The skull consists of 8 cranial bones and 14 facial bones. Also in the head are three small bones in each middle ear cavity and the hyoid bone that supports the base of the tongue. The cranial bones form the brain-case (lined with the meninges) that encloses and pro-tects the brain, eyes, and ears. The names of some of these bones will be familiar to you; they are the same as the terminology used to describe areas of the head. These are the frontal bone, parietal bones (two), temporal bones (two), and occipital bone. The sphenoid bone and ethmoid bone are part of the floor of the braincase and the orbits (sockets) for the eyes. The frontal bone forms the forehead and the anterior part of the top of the skull. Parietal means “wall,” and the two large parietal bones form the posterior top and much of the side walls of the skull. Each temporal bone on the side of the skull contains an external auditory meatus (ear canal), a middle ear cav- ity, and an inner ear labyrinth. The occipital bone forms the lower, posterior part of the braincase. Its foramen magnum is a large opening for the spinal cord, and the two condyles (rounded projections) on either side articulate with the atlas, the first cervical vertebra. The sphenoid bone is said to be shaped like a bat, and the greater wing is visible on the side of the skull between the frontal and temporal bones. The body of the bat has a depression called the sella turcica, which encloses the pituitary gland. The ethmoid bone has a vertical projection called the crista galli (“rooster’s comb”) that anchors the cranial meninges. The rest of the ethmoid bone forms the roof and upper walls of the nasal cavities, and the upper part of the nasal septum.
All of the joints between cranial bones are immov-able joints called sutures. It may seem strange to refer to a joint without movement, but the term joint (or articulation) is used for any junction of two bones. In a suture, the serrated, or sawtooth, edges of adjacent bones fit into each other. These interlocking projections prevent sliding or shifting of the bones if the skull is subjected to a blow or pres-sure. In Fig. 6–5 you can see the coronal suture between the frontal and parietal bones, the squamosal suture between the parietal and temporal bones, and the lambdoidal suture between the occipital and pari-etal bones. Not visible is the sagittal suture, where the two parietal bones articulate along the midline of the top of the skull. All the bones of the skull, as well as the large sutures, are shown in Figs. 6–5 through 6–8. Their anatomically important parts are described in Table 6–2.
Figure 6–5. Skull. Lateral view of right side.
Figure 6–6. Skull. Anterior view.
QUESTION: What might be the purpose of the openings at the back of the eye sockets?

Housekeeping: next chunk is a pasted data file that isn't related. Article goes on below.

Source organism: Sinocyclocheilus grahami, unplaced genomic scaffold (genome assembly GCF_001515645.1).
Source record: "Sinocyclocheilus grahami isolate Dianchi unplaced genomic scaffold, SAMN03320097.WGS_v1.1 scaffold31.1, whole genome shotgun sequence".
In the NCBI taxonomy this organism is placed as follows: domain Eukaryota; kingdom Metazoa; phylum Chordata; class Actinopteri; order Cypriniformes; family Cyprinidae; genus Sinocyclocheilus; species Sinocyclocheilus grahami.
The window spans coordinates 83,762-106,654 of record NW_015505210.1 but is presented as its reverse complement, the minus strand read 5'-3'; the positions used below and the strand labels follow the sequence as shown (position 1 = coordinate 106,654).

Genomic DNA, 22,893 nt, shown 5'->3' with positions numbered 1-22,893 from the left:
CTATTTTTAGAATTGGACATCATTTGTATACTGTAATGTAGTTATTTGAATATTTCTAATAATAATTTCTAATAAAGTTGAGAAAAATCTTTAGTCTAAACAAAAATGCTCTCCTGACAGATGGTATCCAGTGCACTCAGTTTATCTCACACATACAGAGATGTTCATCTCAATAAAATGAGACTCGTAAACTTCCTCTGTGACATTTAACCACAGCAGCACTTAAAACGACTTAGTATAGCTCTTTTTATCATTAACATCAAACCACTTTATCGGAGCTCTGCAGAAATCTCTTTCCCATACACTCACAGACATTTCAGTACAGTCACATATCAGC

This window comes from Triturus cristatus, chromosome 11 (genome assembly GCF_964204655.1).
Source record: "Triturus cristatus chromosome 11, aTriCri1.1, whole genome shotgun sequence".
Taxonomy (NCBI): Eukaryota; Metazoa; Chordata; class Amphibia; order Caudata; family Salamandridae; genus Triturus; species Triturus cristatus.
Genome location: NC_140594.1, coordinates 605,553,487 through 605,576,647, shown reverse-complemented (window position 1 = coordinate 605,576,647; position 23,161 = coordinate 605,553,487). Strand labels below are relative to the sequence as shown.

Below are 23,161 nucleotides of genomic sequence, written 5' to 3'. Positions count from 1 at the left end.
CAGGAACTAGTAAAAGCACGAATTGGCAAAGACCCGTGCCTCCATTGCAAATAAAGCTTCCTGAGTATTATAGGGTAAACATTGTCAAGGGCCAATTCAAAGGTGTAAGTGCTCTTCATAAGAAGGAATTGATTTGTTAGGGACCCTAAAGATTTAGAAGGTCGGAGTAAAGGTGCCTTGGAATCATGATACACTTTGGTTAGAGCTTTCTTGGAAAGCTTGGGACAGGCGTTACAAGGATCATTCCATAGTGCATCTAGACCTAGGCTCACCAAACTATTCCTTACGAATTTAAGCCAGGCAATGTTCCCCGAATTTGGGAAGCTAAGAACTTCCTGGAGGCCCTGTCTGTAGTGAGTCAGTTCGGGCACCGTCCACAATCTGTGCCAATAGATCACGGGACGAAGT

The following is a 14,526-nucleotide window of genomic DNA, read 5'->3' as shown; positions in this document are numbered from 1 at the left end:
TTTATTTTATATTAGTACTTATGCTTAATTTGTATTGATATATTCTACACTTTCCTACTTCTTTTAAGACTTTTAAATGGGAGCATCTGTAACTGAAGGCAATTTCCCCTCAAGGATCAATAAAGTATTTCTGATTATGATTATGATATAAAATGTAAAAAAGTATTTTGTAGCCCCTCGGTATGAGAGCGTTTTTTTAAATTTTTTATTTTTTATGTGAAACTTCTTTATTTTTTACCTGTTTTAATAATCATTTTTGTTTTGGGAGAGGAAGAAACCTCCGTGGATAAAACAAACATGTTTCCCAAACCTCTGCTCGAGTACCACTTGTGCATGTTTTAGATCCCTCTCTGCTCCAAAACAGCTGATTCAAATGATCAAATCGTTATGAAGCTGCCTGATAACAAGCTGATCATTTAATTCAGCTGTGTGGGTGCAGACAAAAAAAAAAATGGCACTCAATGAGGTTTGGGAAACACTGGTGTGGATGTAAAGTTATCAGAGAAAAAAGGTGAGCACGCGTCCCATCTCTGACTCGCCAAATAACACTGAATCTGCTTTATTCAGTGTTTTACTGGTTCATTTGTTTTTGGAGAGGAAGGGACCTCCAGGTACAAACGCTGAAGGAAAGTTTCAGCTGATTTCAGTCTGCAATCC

Figure 6–7. Skull. Inferior view with mandible removed. QUESTION: What is the purpose of the foramen magnum?
Of the 14 facial bones, only the mandible (lower jaw) is movable; it forms a condyloid joint with each temporal bone. The other joints between facial bones are all sutures. The maxillae are the two upper jaw bones, which also form the anterior portion of the hard palate (roof of the mouth). Sockets for the roots of the teeth are found in the maxillae and the mandible. The two nasal bones form the bridge of the nose where they articulate with the frontal bone (the rest of the nose is supported by cartilage). There is a lacrimal bone at the medial side of each orbit; the lacrimal canal contains the lacrimal sac, a passageway for tears. Each of the two zygomatic bones forms the point of a cheek, and articulates with the maxilla, frontal bone, and temporal bone. The two palatine bones are the posterior portion of the hard palate.
Figure 6–8. (A) Skull. Superior view with the top of cranium removed. (B) Sphenoid bone in superior view. (C) Ethmoid bone in superior view. (B and C photographs by Dan Kaufman.)
QUESTION: What are the olfactory foramina of the ethmoid bone for?
The plow-shaped vomer forms the lower part of the nasal septum; it articulates with the ethmoid bone. On either side of the vomer are the conchae, six scroll-like bones that curl downward from the sides of the nasal cavities; they help increase the surface area of the nasal mucosa. These facial bones are included in Table 6–2.
Paranasal sinuses are air cavities located in the maxillae and frontal, sphenoid, and ethmoid bones (Fig. 6–9). As the name paranasalsuggests, they open into the nasal cavities and are lined with ciliated epithelium continuous with the mucosa of the nasal cavities. We are aware of our sinuses only when they become “stuffed up,” which means that the mucus they produce cannot drain into the nasal cavities. This may happen during upper respiratory infections such as colds, or with allergies such as hay fever. These sinuses, however, do have functions: They make the skull lighter in weight, because air is lighter than bone, and they provide resonance for the voice, meaning more air to vibrate and thus deepen the pitch of the voice.
Figure 6–9. Paranasal sinuses. (A) Anterior view of the skull. (B) Left lateral view of skull. QUESTION: Which of these sinuses often cause the pain of a sinus headache?
The mastoid sinuses are air cavities in the mastoid process of each temporal bone; they open into the middle ear. Before the availability of antibiotics, mid-dle ear infections often caused mastoiditis, infection of these sinuses.
Within each middle ear cavity are three auditory bones: the malleus, incus, and stapes. As part of the hearing process, these bones transmit vibrations from the eardrum to the receptors in the inner ear (see Fig. 9–7).
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